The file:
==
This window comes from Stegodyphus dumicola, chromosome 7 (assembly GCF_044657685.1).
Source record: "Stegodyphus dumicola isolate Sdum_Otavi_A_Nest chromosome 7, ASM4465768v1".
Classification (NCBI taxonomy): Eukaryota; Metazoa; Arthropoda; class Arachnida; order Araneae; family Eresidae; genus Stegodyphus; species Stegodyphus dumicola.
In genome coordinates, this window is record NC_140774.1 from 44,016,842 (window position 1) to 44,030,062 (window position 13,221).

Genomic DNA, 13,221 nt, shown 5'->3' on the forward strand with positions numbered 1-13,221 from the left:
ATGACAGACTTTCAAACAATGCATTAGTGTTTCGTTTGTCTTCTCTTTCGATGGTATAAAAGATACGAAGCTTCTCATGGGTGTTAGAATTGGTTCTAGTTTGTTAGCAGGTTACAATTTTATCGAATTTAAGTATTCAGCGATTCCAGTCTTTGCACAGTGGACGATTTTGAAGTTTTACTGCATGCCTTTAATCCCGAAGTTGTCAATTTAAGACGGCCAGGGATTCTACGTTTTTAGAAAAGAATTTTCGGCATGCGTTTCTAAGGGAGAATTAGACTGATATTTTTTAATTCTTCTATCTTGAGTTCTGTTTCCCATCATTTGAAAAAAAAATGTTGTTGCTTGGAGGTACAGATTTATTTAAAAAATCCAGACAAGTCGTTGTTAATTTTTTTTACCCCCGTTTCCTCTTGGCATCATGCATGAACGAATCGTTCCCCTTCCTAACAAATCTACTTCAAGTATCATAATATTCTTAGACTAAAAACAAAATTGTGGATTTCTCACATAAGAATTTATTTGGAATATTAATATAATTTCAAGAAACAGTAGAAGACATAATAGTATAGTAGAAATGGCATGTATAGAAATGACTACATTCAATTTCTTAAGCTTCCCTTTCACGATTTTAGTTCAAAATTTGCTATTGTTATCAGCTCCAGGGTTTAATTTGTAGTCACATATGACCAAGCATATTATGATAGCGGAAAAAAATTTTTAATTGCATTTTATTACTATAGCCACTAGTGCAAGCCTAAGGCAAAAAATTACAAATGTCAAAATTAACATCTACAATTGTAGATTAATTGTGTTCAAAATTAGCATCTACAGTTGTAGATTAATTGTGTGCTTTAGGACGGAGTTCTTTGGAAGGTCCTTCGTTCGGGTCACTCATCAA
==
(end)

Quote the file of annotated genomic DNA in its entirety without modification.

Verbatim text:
This window comes from Stegodyphus dumicola, chromosome 7 (assembly GCF_044657685.1).
Source record: "Stegodyphus dumicola isolate Sdum_Otavi_A_Nest chromosome 7, ASM4465768v1".
Classification (NCBI taxonomy): Eukaryota; Metazoa; Arthropoda; class Arachnida; order Araneae; family Eresidae; genus Stegodyphus; species Stegodyphus dumicola.
In genome coordinates, this window is record NC_140774.1 from 44,016,842 (window position 1) to 44,030,062 (window position 13,221).

Genomic DNA, 13,221 nt, shown 5'->3' on the forward strand with positions numbered 1-13,221 from the left:
ATGACAGACTTTCAAACAATGCATTAGTGTTTCGTTTGTCTTCTCTTTCGATGGTATAAAAGATACGAAGCTTCTCATGGGTGTTAGAATTGGTTCTAGTTTGTTAGCAGGTTACAATTTTATCGAATTTAAGTATTCAGCGATTCCAGTCTTTGCACAGTGGACGATTTTGAAGTTTTACTGCATGCCTTTAATCCCGAAGTTGTCAATTTAAGACGGCCAGGGATTCTACGTTTTTAGAAAAGAATTTTCGGCATGCGTTTCTAAGGGAGAATTAGACTGATATTTTTTAATTCTTCTATCTTGAGTTCTGTTTCCCATCATTTGAAAAAAAAATGTTGTTGCTTGGAGGTACAGATTTATTTAAAAAATCCAGACAAGTCGTTGTTAATTTTTTTTACCCCCGTTTCCTCTTGGCATCATGCATGAACGAATCGTTCCCCTTCCTAACAAATCTACTTCAAGTATCATAATATTCTTAGACTAAAAACAAAATTGTGGATTTCTCACATAAGAATTTATTTGGAATATTAATATAATTTCAAGAAACAGTAGAAGACATAATAGTATAGTAGAAATGGCATGTATAGAAATGACTACATTCAATTTCTTAAGCTTCCCTTTCACGATTTTAGTTCAAAATTTGCTATTGTTATCAGCTCCAGGGTTTAATTTGTAGTCACATATGACCAAGCATATTATGATAGCGGAAAAAAATTTTTAATTGCATTTTATTACTATAGCCACTAGTGCAAGCCTAAGGCAAAAAATTACAAATGTCAAAATTAACATCTACAATTGTAGATTAATTGTGTTCAAAATTAGCATCTACAGTTGTAGATTAATTGTGTGCTTTAGGACGGAGTTCTTTGGAAGGTCCTTCGTTCGGGTCACTCATCAA